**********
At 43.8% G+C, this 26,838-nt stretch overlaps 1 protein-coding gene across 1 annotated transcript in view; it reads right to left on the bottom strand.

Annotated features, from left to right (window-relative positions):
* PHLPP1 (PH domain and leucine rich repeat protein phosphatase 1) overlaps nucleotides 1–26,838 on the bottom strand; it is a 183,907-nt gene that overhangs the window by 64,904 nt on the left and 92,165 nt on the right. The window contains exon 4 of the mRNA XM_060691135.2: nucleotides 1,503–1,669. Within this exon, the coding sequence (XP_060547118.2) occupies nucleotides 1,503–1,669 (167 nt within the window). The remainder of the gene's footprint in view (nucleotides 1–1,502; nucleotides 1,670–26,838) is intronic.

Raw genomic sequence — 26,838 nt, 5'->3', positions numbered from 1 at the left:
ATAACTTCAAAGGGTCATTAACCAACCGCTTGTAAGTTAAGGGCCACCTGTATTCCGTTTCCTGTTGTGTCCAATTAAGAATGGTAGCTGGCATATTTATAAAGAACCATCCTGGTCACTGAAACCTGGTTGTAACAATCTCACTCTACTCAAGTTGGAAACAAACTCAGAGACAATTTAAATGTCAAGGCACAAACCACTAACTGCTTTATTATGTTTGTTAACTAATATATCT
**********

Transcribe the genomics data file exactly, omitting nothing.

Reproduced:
At 43.8% G+C, this 26,838-nt stretch overlaps 1 protein-coding gene across 1 annotated transcript in view; it reads right to left on the bottom strand.

Annotated features, from left to right (window-relative positions):
* PHLPP1 (PH domain and leucine rich repeat protein phosphatase 1) overlaps nucleotides 1–26,838 on the bottom strand; it is a 183,907-nt gene that overhangs the window by 64,904 nt on the left and 92,165 nt on the right. The window contains exon 4 of the mRNA XM_060691135.2: nucleotides 1,503–1,669. Within this exon, the coding sequence (XP_060547118.2) occupies nucleotides 1,503–1,669 (167 nt within the window). The remainder of the gene's footprint in view (nucleotides 1–1,502; nucleotides 1,670–26,838) is intronic.

Raw genomic sequence — 26,838 nt, 5'->3', positions numbered from 1 at the left:
ATAACTTCAAAGGGTCATTAACCAACCGCTTGTAAGTTAAGGGCCACCTGTATTCCGTTTCCTGTTGTGTCCAATTAAGAATGGTAGCTGGCATATTTATAAAGAACCATCCTGGTCACTGAAACCTGGTTGTAACAATCTCACTCTACTCAAGTTGGAAACAAACTCAGAGACAATTTAAATGTCAAGGCACAAACCACTAACTGCTTTATTATGTTTGTTAACTAATATATCT